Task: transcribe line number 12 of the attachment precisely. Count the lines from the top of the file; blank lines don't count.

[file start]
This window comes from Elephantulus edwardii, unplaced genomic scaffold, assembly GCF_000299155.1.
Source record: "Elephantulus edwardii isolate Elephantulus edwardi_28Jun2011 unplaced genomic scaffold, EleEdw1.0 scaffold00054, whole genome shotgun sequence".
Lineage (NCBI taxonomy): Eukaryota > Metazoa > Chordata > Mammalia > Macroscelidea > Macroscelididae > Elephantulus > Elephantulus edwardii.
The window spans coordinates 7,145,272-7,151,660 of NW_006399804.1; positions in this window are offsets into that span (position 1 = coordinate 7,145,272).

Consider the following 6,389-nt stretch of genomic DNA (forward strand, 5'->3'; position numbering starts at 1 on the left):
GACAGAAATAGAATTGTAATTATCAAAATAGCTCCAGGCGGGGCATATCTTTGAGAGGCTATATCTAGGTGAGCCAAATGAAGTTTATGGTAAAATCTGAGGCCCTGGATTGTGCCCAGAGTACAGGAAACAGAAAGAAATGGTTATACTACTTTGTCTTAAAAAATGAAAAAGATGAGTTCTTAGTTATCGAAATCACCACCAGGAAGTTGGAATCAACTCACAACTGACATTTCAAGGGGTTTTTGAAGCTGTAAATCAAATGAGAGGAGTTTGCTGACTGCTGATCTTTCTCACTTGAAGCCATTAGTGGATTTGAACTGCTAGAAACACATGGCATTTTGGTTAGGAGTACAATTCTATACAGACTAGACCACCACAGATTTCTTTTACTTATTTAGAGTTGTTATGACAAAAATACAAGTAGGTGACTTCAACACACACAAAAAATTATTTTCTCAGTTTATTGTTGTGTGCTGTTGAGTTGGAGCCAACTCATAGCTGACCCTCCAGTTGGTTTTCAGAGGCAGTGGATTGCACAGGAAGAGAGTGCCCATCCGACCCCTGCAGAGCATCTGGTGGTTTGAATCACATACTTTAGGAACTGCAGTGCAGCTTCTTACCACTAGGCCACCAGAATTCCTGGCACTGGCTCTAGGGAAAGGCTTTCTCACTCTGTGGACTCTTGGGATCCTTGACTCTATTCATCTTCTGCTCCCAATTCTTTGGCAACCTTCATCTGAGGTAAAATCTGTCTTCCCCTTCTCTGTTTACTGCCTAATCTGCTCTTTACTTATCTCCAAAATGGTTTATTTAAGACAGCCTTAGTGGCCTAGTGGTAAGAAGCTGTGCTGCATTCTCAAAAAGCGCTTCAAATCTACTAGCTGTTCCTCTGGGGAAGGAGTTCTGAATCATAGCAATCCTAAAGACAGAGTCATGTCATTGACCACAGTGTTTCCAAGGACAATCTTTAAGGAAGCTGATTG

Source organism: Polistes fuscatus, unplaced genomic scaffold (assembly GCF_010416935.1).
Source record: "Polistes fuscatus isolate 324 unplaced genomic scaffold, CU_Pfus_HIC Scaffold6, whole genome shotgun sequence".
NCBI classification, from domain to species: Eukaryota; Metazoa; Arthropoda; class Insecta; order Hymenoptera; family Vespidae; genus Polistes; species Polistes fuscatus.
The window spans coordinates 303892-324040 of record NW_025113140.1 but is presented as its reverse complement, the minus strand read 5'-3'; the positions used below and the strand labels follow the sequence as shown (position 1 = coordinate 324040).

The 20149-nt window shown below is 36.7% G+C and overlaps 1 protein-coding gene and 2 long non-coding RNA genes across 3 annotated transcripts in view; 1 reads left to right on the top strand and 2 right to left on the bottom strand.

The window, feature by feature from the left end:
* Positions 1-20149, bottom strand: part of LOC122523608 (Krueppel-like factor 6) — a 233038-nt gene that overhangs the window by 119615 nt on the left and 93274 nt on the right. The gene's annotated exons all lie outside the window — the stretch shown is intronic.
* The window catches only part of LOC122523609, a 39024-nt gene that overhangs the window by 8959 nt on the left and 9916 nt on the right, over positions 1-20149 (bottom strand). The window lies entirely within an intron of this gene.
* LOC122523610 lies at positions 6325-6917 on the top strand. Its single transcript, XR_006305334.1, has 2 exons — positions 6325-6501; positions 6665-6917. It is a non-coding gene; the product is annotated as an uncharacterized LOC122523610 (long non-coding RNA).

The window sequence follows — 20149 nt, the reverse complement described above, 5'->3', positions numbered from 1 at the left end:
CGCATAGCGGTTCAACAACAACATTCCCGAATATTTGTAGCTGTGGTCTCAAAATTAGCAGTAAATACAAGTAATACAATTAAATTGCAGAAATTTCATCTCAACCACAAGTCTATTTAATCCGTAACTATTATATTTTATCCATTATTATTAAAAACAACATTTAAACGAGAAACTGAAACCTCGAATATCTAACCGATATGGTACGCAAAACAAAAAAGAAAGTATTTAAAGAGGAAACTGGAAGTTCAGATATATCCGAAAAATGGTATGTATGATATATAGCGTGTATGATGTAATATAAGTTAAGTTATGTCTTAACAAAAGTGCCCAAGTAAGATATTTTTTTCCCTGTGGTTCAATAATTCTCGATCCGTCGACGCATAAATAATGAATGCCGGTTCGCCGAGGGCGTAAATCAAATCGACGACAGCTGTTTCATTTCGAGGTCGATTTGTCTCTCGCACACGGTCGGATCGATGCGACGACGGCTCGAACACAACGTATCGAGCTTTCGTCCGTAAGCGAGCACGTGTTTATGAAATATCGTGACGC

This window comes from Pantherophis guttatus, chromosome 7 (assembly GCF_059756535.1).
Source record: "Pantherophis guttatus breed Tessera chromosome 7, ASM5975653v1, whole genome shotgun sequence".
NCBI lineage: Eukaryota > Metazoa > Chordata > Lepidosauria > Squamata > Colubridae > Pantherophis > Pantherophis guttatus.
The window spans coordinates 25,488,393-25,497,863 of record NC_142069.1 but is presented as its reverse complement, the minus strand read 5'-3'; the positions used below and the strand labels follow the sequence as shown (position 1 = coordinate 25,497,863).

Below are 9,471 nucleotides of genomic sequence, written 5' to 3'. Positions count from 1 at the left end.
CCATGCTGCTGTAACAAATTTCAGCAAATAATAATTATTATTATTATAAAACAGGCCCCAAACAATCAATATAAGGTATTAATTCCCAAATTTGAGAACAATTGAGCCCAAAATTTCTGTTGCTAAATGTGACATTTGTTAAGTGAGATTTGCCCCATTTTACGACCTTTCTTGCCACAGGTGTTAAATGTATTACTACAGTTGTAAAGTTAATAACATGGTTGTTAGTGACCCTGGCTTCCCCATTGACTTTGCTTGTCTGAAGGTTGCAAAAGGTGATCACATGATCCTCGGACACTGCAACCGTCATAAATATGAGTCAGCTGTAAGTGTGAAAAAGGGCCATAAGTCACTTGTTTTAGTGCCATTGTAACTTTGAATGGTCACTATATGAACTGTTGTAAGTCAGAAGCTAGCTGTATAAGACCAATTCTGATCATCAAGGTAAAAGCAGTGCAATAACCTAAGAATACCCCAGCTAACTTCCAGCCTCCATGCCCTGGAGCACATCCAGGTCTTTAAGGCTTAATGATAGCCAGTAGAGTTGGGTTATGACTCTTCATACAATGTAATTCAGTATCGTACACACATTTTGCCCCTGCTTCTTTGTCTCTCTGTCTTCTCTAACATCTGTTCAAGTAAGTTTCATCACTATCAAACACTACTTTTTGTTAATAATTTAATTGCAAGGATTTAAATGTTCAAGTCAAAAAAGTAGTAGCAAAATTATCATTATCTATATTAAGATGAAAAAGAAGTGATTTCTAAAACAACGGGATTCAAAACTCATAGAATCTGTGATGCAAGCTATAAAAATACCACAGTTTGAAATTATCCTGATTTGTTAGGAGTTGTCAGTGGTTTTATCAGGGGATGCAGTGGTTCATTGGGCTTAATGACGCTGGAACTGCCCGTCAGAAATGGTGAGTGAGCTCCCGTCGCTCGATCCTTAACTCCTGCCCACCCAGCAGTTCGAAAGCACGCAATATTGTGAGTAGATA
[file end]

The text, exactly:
The window, feature by feature from the left end: